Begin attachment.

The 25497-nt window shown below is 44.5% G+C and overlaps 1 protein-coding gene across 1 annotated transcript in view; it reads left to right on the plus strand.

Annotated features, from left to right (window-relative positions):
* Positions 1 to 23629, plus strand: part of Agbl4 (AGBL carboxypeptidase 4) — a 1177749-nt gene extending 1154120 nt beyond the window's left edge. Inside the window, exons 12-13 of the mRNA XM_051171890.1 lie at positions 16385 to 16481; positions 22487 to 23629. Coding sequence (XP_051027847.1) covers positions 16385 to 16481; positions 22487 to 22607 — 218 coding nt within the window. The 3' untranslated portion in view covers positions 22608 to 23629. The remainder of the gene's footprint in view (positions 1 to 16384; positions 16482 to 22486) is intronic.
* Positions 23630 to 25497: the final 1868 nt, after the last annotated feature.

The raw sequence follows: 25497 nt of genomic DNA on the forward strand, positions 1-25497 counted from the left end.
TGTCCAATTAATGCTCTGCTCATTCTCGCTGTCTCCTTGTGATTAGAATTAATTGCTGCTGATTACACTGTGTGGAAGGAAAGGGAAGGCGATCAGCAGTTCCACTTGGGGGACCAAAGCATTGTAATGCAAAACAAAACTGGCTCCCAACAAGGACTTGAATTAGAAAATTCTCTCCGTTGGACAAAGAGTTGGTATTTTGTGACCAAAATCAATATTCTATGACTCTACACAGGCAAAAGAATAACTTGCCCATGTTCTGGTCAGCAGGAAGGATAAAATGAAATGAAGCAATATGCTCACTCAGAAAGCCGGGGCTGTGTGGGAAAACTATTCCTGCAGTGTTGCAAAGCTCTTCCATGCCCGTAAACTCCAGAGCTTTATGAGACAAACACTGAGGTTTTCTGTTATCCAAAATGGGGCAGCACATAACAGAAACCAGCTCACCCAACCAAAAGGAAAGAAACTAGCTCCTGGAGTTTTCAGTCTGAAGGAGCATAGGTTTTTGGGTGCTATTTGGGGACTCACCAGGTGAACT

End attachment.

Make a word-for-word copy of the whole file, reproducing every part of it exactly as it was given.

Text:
The 25497-nt window shown below is 44.5% G+C and overlaps 1 protein-coding gene across 1 annotated transcript in view; it reads left to right on the plus strand.

Annotated features, from left to right (window-relative positions):
* Positions 1 to 23629, plus strand: part of Agbl4 (AGBL carboxypeptidase 4) — a 1177749-nt gene extending 1154120 nt beyond the window's left edge. Inside the window, exons 12-13 of the mRNA XM_051171890.1 lie at positions 16385 to 16481; positions 22487 to 23629. Coding sequence (XP_051027847.1) covers positions 16385 to 16481; positions 22487 to 22607 — 218 coding nt within the window. The 3' untranslated portion in view covers positions 22608 to 23629. The remainder of the gene's footprint in view (positions 1 to 16384; positions 16482 to 22486) is intronic.
* Positions 23630 to 25497: the final 1868 nt, after the last annotated feature.

The raw sequence follows: 25497 nt of genomic DNA on the forward strand, positions 1-25497 counted from the left end.
TGTCCAATTAATGCTCTGCTCATTCTCGCTGTCTCCTTGTGATTAGAATTAATTGCTGCTGATTACACTGTGTGGAAGGAAAGGGAAGGCGATCAGCAGTTCCACTTGGGGGACCAAAGCATTGTAATGCAAAACAAAACTGGCTCCCAACAAGGACTTGAATTAGAAAATTCTCTCCGTTGGACAAAGAGTTGGTATTTTGTGACCAAAATCAATATTCTATGACTCTACACAGGCAAAAGAATAACTTGCCCATGTTCTGGTCAGCAGGAAGGATAAAATGAAATGAAGCAATATGCTCACTCAGAAAGCCGGGGCTGTGTGGGAAAACTATTCCTGCAGTGTTGCAAAGCTCTTCCATGCCCGTAAACTCCAGAGCTTTATGAGACAAACACTGAGGTTTTCTGTTATCCAAAATGGGGCAGCACATAACAGAAACCAGCTCACCCAACCAAAAGGAAAGAAACTAGCTCCTGGAGTTTTCAGTCTGAAGGAGCATAGGTTTTTGGGTGCTATTTGGGGACTCACCAGGTGAACT